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With 30,000+ individual visitors Wateringbury Remembered has touched every part of the world. It is a conduit to bring together memories of the village and its people.

Please contribute anything you may have, either memories or photographs that you are happy to share with like minded viewers.

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Email anything you have to: John.Gilham@mail.com

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Early memories

Early memories all before I was seven years old were of Wateringbury C of E Primary School which was then a few hundred yards up Red Hill on the right, there are now three detached houses on the site but the entrance wall and lay by can still be seen where Mr Reid the headmaster parked his Rover 90, a grand car in 1958/9, Mrs Chambers also had a Rover 110 and parked in the same lay by. The playground had a circular wall with target circles in yellow painted on which I have a feeling are still there. The front of the school to the right had a lawn where we played in the summer, there was a huge oak tree which is still there some 50 year on and it looks smaller now than it did then! At the back of the grass lawn there was a row of newish buildings where the PE equipment was stored, these I believe were air raid shelters for the school during the war. There was a live-in care-taker which was Mrs Long who was also a dinner lady.

I can't find any pictures of the school, though I did paint it when I was at the school and won a prize for doing so. I will try to post a scan of the painting later.

I painted it from a Bramley apple orchard opposite which I remember being much higher than the road.

Mrs Smith lived opposite and was the school crossing lady, I remember one lunch time crossing the road without her as my mum was further down the road and beckoned me across, boy was I in trouble when I got back to school.

Even at Primary school we were made to touch our cap (which we had to wear) if we saw any teacher in the village out of school hours. Mrs Duffy was a teacher who lived in the village opposite the vicarage in a large gated detached house next to what was then the Garden shop in the Tonbridge Road. School dinner used to arrive in a canvas backed lorry driven by Alfie Brookes who my mum knew, Alfie was one of the Brookes Brothers that went on to run a local Bus company who also won various school run contracts and is still in business today. Alfie used to deliver the dinner in square aluminium thermal containers, I can picture them now beside his brown lorry, but I never had them as I went home for dinner (lunch).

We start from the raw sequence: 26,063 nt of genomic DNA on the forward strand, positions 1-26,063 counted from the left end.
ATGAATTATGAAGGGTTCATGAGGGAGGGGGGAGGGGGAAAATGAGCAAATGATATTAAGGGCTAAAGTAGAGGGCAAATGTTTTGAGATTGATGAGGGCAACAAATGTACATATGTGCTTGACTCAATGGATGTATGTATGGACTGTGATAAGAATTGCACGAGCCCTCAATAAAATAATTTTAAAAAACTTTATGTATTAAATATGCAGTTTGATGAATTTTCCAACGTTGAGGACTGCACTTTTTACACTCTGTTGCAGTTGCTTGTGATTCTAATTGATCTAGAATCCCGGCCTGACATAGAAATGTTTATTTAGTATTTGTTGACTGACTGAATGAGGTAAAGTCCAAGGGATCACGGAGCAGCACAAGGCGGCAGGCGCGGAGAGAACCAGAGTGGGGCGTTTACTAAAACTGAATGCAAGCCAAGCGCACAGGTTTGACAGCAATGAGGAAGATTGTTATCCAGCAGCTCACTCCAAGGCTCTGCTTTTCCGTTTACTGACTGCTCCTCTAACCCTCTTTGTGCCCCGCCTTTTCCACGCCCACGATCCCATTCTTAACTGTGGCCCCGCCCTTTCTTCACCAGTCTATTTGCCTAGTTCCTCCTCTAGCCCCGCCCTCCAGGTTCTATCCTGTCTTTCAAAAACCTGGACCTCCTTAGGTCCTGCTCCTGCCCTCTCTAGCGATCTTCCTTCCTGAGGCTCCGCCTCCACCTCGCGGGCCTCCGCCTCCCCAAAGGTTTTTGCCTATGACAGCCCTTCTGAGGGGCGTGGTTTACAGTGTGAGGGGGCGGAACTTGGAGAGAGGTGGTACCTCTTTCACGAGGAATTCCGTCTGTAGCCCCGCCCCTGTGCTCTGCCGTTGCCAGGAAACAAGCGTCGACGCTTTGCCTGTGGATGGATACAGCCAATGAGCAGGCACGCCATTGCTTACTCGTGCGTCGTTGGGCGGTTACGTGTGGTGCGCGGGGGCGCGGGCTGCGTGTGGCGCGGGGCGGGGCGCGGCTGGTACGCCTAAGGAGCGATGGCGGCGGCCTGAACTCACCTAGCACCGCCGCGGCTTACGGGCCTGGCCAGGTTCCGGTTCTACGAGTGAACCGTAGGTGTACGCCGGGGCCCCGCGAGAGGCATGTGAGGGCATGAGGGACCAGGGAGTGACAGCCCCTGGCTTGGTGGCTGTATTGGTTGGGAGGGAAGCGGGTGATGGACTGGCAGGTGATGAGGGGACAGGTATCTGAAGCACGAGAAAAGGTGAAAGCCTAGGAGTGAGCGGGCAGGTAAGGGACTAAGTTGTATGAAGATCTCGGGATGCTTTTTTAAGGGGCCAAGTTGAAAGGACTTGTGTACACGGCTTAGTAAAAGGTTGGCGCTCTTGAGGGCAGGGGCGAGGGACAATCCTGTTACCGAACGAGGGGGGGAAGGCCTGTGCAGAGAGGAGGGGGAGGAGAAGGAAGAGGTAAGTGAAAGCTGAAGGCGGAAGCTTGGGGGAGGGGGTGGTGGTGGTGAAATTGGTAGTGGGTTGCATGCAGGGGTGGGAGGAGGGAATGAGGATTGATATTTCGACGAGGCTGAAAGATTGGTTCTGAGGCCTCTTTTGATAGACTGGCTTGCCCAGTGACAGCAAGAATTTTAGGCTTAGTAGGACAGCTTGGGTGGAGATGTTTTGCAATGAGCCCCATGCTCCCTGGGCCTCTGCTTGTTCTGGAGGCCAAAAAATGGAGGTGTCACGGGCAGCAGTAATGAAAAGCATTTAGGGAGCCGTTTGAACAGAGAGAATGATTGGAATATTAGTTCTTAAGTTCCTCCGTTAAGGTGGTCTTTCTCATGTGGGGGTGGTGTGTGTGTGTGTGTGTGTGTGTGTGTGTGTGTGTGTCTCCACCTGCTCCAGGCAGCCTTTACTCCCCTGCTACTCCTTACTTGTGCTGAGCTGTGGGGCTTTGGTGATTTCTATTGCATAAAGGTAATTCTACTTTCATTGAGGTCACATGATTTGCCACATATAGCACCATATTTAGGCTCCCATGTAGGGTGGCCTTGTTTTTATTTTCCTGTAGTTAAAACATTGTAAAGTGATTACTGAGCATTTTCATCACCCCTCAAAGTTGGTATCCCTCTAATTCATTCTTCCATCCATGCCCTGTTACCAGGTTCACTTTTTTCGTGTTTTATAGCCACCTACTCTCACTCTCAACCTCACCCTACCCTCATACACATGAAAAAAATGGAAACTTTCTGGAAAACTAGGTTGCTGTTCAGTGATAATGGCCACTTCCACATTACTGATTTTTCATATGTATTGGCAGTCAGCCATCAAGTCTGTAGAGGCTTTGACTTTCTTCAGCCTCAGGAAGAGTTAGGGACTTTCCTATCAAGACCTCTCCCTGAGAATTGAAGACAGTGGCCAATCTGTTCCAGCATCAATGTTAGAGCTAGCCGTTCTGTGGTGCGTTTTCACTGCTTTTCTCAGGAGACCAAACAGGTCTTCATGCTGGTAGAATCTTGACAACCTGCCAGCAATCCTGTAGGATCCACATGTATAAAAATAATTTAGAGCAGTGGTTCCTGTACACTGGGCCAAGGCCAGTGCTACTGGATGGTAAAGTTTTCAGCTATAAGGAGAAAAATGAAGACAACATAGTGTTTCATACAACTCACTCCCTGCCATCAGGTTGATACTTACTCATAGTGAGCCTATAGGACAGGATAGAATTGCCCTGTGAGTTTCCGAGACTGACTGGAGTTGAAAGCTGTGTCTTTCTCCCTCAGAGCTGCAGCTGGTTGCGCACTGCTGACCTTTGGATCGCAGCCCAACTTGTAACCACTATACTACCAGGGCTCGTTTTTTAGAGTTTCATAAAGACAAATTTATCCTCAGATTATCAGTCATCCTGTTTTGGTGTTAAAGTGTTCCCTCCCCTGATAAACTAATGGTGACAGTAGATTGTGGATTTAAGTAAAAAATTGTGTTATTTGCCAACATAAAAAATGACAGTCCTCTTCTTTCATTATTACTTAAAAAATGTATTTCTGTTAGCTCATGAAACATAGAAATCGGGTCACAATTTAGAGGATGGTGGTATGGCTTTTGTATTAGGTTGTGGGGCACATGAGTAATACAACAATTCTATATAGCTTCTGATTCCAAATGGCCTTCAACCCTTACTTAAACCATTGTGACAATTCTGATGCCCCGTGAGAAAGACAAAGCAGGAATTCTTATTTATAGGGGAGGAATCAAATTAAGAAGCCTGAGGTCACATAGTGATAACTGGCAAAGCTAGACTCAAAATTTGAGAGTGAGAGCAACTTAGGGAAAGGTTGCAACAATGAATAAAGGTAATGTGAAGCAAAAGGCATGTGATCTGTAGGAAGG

On the way to and from school I would pass by several shops most of which have now gone.

From my house there was Mrs Austins Handy Shop on the right, next there was the garage on the left and then on the right was Mac the Barber who would put a board across the barbers chair for me to sit on and he would always say he wasn't cutting my hair any longer - but shorter! He also would ask if I wanted some tree wash on after to finish it off.

Next to Mac the Barbers was the Butcher and then Outrams news agent/tobacconist/general shop, across the cross roads on the left was Wickens Dairy and next to that was the post office with a general store next to that along the Tonbridge Road. On the opposite corner of the cross roads was the bakers shop. Going up Red Hill was a warehouse where the stock was stored upstairs and was winched up to large doors on the first floor that opened onto the road. The winch is still there though the warehouse has been converted into apartments.

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